Forget humans versus machines: humans plus machines is what will drive society forward. This was the central message conveyed by Dr. John Kelly, senior vice president of IBM Research, at the Augmenting Human Intelligence Cognitive Colloquium, which took place yesterday in San Francisco.
Organized by IBM, the colloquium brought together machine learning leaders in industry and academia to discuss how artificial intelligence can augment human intelligence — by helping us make sense of the quintillion bytes of data generated each day.
It’s not about machines gaining intelligence or taking over the world, said Kelly. It’s not even about recreating the human brain or its basic architecture. It’s about taking inspiration from the brain — or whatever inspiration from wherever we can get it — and changing the current computing architecture to better handle data and further our understanding of the world.
“I think the key question is: What’s the price of not knowing?” asked Kelly.
Around 80% of data is unstructured, meaning that current computing systems can’t make sense of it. By 2020, this number will reach 93%. To a human, unstructured data is far from enigmatic — think of describing a video recording of a street scene to a friend. Easy. To a current computer, however, the task is nearly insurmountable.
Yet analyzing unstructured data is far from a theoretical problem.
Take medicine, for example. In a single lifetime, a person can generate over one million gigabytes of health-related data, mostly in the form of electronic records and medical images. Multiply this by our current population, and the “secret to well being” may be hidden among this data, says Kelly. Yet, we don’t have the means to analyze, interpret and extrapolate from this vast resource.
The problem lies in both hardware and software. The challenge is formidable, said Dr. Yoshua Bengio, a neural network and deep learning expert at the University of Montreal and invited speaker. But scientists are making headway on both fronts.
A Brainy Chip
Currently, the basic unit of computer computation — the silicon chip — relies on the same outdated computational architecture that was first proposed nearly 70 years ago. These chips separate processing and memory — the two main functions that chips carry out — into different physical regions, which necessitates constant communications between the regions and lowers efficiency. Although this organization is sufficient for basic number crunching and tackling spreadsheets, it falters when fed torrents of unstructured data, as in vision and language processing.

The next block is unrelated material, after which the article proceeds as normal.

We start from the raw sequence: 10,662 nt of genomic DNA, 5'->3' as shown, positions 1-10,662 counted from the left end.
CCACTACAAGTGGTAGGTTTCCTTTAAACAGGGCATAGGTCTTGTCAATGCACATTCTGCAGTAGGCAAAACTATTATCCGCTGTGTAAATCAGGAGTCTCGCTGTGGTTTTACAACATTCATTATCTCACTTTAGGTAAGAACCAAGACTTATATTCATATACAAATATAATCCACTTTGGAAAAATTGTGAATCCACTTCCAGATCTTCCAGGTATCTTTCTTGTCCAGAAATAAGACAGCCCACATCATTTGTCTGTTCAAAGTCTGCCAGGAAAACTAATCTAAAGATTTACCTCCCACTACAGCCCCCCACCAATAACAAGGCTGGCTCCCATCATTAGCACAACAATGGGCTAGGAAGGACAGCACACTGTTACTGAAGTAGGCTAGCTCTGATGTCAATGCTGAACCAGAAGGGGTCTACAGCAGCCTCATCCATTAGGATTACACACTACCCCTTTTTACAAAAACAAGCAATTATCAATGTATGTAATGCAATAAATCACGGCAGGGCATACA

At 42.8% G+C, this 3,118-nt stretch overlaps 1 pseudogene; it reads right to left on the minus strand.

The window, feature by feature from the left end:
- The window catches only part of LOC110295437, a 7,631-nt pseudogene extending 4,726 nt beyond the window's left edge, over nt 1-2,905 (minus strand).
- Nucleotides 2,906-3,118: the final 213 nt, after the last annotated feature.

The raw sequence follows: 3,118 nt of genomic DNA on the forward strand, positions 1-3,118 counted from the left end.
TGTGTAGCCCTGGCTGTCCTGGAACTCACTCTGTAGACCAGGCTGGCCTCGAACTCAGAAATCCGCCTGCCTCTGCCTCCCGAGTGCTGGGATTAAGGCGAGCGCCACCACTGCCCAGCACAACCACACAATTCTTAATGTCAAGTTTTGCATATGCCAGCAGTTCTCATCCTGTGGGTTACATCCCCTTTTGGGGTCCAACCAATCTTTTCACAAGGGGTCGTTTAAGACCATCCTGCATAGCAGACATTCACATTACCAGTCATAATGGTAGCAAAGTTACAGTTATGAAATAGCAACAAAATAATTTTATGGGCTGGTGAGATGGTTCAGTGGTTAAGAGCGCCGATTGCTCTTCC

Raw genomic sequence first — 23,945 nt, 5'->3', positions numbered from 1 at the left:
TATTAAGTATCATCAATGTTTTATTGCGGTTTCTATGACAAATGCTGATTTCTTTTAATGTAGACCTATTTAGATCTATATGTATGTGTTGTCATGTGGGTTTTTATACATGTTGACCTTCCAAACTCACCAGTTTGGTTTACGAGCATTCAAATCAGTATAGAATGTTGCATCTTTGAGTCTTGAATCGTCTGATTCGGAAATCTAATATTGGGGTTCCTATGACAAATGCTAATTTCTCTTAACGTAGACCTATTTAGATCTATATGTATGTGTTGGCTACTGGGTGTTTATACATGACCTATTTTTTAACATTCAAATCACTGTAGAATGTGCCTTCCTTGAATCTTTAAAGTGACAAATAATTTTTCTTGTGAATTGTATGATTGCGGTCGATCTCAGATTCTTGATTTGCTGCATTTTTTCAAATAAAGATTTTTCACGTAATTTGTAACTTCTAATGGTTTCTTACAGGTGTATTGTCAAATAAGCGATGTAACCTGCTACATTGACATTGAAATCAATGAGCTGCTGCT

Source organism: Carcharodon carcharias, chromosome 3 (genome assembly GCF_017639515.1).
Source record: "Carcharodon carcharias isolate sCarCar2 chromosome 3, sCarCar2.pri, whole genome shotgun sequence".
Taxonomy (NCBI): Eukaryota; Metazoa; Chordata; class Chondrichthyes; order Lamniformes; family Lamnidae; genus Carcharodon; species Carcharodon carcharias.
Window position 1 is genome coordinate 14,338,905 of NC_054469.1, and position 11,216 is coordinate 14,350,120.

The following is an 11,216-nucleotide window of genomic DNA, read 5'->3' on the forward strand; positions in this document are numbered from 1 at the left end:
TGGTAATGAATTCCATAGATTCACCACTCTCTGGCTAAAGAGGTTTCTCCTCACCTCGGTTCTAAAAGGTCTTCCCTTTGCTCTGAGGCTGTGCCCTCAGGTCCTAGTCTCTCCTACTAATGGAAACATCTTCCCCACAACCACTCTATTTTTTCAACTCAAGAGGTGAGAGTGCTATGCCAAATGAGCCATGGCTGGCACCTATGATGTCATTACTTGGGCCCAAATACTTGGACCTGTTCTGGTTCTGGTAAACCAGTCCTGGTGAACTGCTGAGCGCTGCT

This is why we took the long and winding road to a production-scale neuromorphic computing chip, said Dr. Dharmendra Modha, chief scientist at IBM. Published last year in the prestigious journal Science, Modha and colleagues at IBM and Cornell University described a chip, TrueNorth, which works more like a mammalian brain than the tiny electronic chips that currently inhabit our smartphones.
When you look at the brain, it’s both digital and analog, said Dr. Terry Sejnowski, a pioneer in computational neuroscience at the Salk Institute and invited speaker.
It’s digital in the sense that it processes electrical spikes, especially for information that needs to travel long distances without decay. But it’s also analog in how it integrates information. It’s quite noisy, can be very imprecise, but it gets by really well by producing “ok” solutions under strict energy constraints — something that completely evades current computer chips